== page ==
Foreign exchange traders rely on leverage to expand their initial investments and trade larger volumes of currencies with borrowed money. Using leverage is a widespread phenomenon in the Forex community because the currency markets generally offer some of the highest leverage ratios investors can hope for. Currency traders can sometimes benefit from leverages as high as 200:1 or even 500:1 for major Forex pairs like GBP/USD, EUR/USD, and GBP/EUR.
This borrowed capital in the form of leverage is provided to traders by the brokers that handle their live accounts. To use leverage when trading currency pairs, the trader must first sign up for a margin account, preferably with a reliable and regulated brokerage firm.
Most brokers typically offer higher leverage ratios for major currency pairs and lower ratios for exotics and minors. Some of the most common ratios for majors are 30:1, 50:1, 100:1, and 200:1. The ratios depend on where the broker is regulated as well as on the size of the trader’s position.
From a regulatory perspective, leverage is often proportionate to market volatility. The more volatile a given market is, the lower the leverage the broker will offer. It is for this reason cryptocurrency positions can usually be leveraged at a ratio of no more than 2:1 or 5:1 as opposed to the 100:1 and 200:1 leverages offered for major currency pairs in some cases. Trading indices is rarely available with leverage of more than 20:1.
Forex traders love to leverage their positions because this enables them to increase both the size of their trades and their potential earnings. Suppose a person has deposited $1,000 into their Forex account but wants to open a position that exceeds this amount.
If their broker supplies leverage of 200:1, this would allow the trader to open a position as a big as 2 lots, with one standard lot amounting to $100,000. The trader will extend their initial investment from $1,000 to $200,000 for this position with a leverage of 200:1, or two standard lots of $100,000 each. This way, the person can trade up to $200 for every dollar of equity they have available in their account.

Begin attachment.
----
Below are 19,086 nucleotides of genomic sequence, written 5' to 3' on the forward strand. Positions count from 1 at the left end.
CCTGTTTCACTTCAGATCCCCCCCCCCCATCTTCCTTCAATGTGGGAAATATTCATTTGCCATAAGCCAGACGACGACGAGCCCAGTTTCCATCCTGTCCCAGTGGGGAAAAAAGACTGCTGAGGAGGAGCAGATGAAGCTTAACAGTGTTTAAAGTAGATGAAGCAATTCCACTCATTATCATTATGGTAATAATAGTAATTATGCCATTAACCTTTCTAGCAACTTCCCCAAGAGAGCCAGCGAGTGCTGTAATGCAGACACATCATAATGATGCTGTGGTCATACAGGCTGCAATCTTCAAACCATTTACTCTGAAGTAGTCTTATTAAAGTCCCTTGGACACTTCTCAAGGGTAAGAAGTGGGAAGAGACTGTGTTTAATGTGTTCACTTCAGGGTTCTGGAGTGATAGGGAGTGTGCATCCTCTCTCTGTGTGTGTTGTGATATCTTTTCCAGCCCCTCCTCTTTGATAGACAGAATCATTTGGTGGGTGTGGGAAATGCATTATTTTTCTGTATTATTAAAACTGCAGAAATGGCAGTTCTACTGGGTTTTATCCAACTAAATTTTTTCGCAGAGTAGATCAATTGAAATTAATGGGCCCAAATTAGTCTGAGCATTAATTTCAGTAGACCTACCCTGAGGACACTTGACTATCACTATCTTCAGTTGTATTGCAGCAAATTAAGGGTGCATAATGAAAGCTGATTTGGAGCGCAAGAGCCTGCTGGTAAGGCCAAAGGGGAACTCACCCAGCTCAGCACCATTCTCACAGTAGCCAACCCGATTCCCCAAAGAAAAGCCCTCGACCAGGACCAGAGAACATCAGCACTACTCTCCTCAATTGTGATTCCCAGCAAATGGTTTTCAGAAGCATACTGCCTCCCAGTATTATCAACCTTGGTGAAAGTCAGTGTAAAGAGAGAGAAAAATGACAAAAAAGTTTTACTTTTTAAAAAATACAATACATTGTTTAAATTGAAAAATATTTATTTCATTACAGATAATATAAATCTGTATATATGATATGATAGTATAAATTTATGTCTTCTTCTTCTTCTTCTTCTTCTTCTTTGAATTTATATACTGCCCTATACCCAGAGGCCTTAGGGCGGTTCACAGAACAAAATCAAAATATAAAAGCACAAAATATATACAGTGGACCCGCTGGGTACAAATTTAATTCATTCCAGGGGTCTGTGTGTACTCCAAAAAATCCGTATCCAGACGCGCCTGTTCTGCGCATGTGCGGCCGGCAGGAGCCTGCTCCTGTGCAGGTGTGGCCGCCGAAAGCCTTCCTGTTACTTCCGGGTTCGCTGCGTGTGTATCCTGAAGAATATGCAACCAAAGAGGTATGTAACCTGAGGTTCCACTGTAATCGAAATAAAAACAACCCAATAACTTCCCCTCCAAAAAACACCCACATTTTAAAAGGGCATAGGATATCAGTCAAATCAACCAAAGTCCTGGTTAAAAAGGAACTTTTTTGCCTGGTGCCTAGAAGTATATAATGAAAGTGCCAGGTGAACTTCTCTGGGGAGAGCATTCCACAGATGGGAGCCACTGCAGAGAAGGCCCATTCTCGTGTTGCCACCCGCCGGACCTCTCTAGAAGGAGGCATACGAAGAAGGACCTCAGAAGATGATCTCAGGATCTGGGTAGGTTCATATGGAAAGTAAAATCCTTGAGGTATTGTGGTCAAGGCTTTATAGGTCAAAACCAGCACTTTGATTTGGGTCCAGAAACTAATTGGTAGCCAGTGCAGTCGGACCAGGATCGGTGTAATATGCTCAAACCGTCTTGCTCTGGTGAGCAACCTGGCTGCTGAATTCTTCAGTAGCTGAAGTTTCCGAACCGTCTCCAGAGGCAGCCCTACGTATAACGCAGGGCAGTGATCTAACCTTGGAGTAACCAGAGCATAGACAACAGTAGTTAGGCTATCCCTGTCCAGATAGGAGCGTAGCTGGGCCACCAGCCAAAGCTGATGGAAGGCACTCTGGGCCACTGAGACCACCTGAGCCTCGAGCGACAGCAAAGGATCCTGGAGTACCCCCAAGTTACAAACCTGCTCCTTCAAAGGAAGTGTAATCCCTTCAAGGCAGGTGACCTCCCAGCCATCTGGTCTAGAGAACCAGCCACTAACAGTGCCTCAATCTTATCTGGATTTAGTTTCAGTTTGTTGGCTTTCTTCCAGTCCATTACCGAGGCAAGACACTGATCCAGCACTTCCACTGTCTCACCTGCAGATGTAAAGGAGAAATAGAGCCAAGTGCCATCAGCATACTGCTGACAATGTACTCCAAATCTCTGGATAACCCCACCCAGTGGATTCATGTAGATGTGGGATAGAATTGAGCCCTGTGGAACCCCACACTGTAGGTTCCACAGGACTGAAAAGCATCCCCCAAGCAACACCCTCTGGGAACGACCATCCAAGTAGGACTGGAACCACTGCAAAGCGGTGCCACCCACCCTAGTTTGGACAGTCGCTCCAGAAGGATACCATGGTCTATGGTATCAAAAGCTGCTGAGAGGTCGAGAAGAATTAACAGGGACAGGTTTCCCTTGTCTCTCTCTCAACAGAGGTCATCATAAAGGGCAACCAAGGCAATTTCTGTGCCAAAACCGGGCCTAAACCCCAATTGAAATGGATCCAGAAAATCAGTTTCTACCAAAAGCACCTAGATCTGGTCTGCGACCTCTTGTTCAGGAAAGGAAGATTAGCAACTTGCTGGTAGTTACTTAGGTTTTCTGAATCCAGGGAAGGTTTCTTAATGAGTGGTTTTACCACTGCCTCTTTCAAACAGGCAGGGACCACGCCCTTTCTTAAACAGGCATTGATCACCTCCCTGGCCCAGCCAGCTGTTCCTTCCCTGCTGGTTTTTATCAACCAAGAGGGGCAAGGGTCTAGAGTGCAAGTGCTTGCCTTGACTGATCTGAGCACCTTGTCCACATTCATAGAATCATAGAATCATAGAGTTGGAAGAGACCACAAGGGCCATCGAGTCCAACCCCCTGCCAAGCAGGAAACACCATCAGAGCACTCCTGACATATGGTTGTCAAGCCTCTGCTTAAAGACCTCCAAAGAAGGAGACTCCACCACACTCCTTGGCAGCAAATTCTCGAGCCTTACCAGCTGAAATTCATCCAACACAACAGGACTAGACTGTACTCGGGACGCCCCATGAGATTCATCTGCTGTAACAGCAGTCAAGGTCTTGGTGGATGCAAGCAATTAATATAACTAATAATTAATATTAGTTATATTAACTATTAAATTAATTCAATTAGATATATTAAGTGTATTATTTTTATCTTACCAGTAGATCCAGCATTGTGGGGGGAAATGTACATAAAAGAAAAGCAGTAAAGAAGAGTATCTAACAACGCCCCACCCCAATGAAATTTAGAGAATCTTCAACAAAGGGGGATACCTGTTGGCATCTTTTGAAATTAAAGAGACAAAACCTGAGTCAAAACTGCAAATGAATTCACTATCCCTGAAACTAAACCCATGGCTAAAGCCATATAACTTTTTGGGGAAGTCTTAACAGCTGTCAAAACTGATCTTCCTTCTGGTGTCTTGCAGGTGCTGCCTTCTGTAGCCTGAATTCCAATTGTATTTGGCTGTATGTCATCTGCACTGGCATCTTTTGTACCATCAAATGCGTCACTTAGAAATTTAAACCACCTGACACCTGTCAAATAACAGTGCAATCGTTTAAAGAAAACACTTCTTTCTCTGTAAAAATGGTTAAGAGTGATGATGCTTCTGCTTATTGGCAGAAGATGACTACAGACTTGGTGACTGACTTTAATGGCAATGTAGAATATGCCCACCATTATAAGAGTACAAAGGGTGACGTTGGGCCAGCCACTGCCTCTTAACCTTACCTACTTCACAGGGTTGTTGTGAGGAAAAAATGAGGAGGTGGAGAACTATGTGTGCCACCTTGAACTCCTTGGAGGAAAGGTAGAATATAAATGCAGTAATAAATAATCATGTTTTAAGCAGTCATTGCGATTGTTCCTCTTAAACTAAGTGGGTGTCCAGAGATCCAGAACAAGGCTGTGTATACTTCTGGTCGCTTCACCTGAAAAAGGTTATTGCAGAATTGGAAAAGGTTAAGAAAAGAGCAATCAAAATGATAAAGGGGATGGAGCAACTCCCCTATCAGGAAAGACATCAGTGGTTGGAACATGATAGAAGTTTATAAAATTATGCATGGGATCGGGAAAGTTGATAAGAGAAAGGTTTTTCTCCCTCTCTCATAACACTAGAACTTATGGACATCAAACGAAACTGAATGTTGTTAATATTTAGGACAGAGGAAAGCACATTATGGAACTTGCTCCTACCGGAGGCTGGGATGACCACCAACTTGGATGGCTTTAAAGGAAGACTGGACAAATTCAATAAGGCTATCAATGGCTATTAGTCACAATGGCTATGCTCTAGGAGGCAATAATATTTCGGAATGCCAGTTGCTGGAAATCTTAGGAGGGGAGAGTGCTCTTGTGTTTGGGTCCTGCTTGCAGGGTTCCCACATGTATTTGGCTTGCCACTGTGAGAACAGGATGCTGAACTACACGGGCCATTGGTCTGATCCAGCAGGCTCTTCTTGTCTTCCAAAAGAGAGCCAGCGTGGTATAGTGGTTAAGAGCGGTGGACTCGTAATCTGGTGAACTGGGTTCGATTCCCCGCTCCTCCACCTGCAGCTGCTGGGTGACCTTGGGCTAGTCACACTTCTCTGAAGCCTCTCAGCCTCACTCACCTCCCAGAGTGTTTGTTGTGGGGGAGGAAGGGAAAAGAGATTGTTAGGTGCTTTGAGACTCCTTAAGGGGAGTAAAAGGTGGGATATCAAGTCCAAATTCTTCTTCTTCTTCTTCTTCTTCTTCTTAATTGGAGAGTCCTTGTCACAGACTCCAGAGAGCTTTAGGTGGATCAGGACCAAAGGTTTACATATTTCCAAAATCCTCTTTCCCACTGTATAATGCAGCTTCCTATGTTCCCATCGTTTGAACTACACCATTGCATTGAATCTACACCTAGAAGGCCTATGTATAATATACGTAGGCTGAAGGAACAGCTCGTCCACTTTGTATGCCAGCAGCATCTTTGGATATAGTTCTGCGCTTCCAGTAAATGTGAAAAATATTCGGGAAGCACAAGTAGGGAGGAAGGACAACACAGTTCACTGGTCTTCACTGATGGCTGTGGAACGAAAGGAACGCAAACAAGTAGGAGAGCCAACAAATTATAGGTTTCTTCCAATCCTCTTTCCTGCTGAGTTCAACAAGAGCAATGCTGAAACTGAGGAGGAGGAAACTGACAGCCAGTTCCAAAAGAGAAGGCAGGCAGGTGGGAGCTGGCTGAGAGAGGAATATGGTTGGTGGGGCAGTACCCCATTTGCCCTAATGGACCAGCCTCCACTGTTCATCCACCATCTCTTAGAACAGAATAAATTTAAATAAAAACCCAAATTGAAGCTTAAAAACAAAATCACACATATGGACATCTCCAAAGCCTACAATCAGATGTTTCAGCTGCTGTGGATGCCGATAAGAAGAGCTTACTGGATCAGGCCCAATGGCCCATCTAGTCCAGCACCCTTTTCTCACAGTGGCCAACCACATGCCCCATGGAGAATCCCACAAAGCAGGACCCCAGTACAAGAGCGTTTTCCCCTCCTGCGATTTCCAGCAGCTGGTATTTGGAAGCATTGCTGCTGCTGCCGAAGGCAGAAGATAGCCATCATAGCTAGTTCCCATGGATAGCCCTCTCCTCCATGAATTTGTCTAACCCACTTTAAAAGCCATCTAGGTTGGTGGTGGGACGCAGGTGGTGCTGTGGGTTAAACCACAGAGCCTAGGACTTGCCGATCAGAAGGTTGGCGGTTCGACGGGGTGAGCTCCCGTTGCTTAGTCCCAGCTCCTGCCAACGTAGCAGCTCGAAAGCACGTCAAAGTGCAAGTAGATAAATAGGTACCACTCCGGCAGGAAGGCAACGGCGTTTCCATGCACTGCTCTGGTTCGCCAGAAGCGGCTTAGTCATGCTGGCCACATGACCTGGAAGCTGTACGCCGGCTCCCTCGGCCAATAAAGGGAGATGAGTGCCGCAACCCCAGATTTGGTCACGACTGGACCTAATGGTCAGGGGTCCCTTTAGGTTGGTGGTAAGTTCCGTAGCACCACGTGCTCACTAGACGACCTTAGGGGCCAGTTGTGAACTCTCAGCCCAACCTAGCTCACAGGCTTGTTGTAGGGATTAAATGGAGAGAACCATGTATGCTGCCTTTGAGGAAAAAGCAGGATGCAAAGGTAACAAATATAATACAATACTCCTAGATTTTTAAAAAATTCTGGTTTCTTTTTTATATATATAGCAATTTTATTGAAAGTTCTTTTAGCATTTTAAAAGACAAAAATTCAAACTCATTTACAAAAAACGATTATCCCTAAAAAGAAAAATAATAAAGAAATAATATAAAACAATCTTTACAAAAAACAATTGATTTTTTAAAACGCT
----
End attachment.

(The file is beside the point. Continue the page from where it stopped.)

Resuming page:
A leverage ratio of 200:1 is often offered to traders with mini accounts where mini lots are traded. One mini lot is equal to 10,000 units of the base currency, or USD in this case. Sometimes leverage can depend on your account’s deposit level. For instance, some trading sites may offer a 500:1 leverage for deposits under $1,000 and a ratio of 200:1 for deposits ranging from $1,000 to $5,000.
Is 200:1 Leverage Suitable for You?
It is essential to specify that high leverage ratios like 500:1, 100:1 or 200:1 are neither suitable for nor available to all traders. Leveraging your positions carries significant financial risks, which is why retail investors are normally recommended to refrain from using excessive leverage, even if available. If a trader is not competent or careful enough, they might end up incurring massive losses.
The leverage ratio you use should be proportionate to your risk tolerance. The trading strategy you implement also plays a role in what leverage works best for you. The rule of thumb is to use lower leverage if you intend to hold your positions open for a longer period.
By contrast, when you have a short-term position that would remain open for minutes or seconds only, you are looking to extract maximum earnings from it within a very short time. In this case, you will want to use as much leverage as possible to ensure you generate high profits from minuscule market fluctuations.